Oct 14, 2022

October is known for its spooky moments. But nothing prepared me for the launch of Kim Kardashian's new Spotify-exclusive true crime podcast. Ekkkk!

Kim Kardashian’s The System: The Case of Kevin Keith is a weekly true crime podcast that sounds like just about every other one you’ve heard.

Narrated by Kardashian, alongside true crime producer Lori Rothschild Ansaldi, the story follows a Black man convicted of triple homicide in February 1994. Ever since, he has maintained his innocence and has been working to prove that he was wrongfully convicted. Sounds familiar.

“Ultimately, the goal is to shake shit up,” Kardashian told the Hollywood Reporter. “The more that people hear about [the case], the more maybe people will come out with some new information that they didn’t feel comfortable sharing before.
You never know what can happen when you create noise.”

The show features interviews with Keith, his brother, and other key players.

Interestingly, the victims’ family members said in an interview that they were not contacted by the podcast team until the day the first two episodes went live. Producers said in a statement they made multiple attempts to contact the family, but that they did not want to be interviewed. Messy, messy. 

Is it too obvious to say that it just sounds a bit tired? Sure, it’s a different case, and if the investigation leads to an overturned conviction for an innocent man, that would be amazing. But this ground has been tread millions of times before. It feels shouting into the true crime void. 

Kardashian said in an interview that her favourite podcast is Serial. But there are many reasons why that Serial should no longer be the blueprint for aspiring true crime podcasters (more on that here, here, and here, along with some legal guidelines if you’re considering delving into the genre yourself).

When I wrote about the ethics of true crime podcasting back in early 2020, “thoughtful” true crime shows were just starting to come into the fold. But they were also sharing space with comedy true crime podcasts that poked fun at the victims of serial killers. As the podcast landscape evolved, some journalists worked to move away from speculation and sensationalism towards balanced storytelling. But really – is dredging up old cases ever necessary? 

Which brings us to now, when the OG true crime podcast came back into the zeitgeist for a hot sec. At the end of September, Adnan Syed, subject of the extremely popular true crime podcast Serial, was released from prison. A new podcast episode dropped into the RSS feed, titled “Adnan is Out," detailing what happened.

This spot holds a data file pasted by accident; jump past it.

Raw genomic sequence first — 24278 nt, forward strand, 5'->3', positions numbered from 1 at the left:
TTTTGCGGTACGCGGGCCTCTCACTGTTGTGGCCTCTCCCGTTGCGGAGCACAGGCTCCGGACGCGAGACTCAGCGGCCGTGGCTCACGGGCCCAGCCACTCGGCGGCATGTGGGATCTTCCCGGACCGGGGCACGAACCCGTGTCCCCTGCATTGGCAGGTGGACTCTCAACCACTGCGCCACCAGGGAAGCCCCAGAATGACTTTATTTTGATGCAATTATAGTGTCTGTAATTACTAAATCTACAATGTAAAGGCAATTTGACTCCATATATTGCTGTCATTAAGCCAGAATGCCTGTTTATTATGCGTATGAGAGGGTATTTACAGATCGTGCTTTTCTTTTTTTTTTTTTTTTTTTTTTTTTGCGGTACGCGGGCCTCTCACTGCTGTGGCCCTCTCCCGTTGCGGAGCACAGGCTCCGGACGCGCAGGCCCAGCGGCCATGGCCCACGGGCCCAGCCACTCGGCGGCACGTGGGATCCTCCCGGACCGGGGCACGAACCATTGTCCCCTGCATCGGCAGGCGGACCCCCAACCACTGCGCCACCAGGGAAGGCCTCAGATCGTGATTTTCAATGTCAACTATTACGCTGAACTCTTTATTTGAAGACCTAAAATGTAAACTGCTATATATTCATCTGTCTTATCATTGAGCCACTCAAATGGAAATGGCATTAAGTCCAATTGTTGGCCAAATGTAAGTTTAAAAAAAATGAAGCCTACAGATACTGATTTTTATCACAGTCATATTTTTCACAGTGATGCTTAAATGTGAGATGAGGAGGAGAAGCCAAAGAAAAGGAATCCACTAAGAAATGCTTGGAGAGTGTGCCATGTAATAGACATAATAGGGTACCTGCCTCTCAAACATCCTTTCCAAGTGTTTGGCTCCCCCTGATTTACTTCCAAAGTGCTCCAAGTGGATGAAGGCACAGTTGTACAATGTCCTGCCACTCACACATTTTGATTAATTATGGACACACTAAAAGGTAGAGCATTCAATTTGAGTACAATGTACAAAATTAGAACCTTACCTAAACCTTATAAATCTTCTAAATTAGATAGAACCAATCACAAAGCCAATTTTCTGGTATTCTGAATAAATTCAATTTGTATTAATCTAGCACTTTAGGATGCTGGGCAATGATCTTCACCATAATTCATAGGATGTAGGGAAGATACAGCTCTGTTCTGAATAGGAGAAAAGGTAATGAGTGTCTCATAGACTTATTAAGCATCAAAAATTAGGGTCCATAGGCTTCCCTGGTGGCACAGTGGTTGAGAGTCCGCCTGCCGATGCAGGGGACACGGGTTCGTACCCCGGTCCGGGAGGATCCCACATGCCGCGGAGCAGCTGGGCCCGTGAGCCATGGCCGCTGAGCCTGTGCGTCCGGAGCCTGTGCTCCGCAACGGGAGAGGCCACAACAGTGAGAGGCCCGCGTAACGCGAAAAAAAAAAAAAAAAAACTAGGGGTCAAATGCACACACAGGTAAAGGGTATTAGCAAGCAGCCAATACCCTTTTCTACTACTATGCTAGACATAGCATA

True crime writer Sarah Weinman wrote that the episode felt sonically stunted: “What felt fresh from a sound engineering and production standpoint in fall 2014 sounds awfully dated now."

This week, prosecutors dropped charges against Syed. The road there was bumpy and reopened wounds for Lee’s family. But Serial producers said they won’t be covering the case anymore, or the now-unsolved murder of Hae Min Lee. It left many loyal followers scratching their heads: even the Serial team is done with this well-worn story? 

And while true crime podcasts have evolved some since 2014 – where are we headed now? Celebrity-hosted true crime? I shudder at the potential precedent this might set for other pod-curious celebs. 

Ethics discussion aside, it’s discouraging to see Spotify ink huge million-dollar podcast deals* with celebrities and in the same breath lay off 5 per cent of their in-house podcast staff and cancel 10 Gimlet and Parcast shows.

*Spotify declined to comment on the specifics of the deal with Kardashian back in 2020. 

I guess the celebrity-to-podcast-host-pipeline looks lucrative to Spotify. Kardashian’s podcast has shot to the number one spot on the platform, surpassing other Spotify-exclusive shows like J*e R*gan and the Duchess of Sussex’s Archetypes.

I truly hope Kim's podcast helps free an innocent man. I just think the future of true crime needs to look a lot different in order to thoughtfully tell sensitive stories that involve the loss of life.

Fun fact: The first two episodes of the podcast dropped the same day the SEC charged Kardashian for touting a crypto asset security sold by EthereumMax on social media without disclosing the payment she received for promo. She agreed to pay a nearly $1.3 million fine. The legal system at work!

tweet of the week

jobs hot from the fryer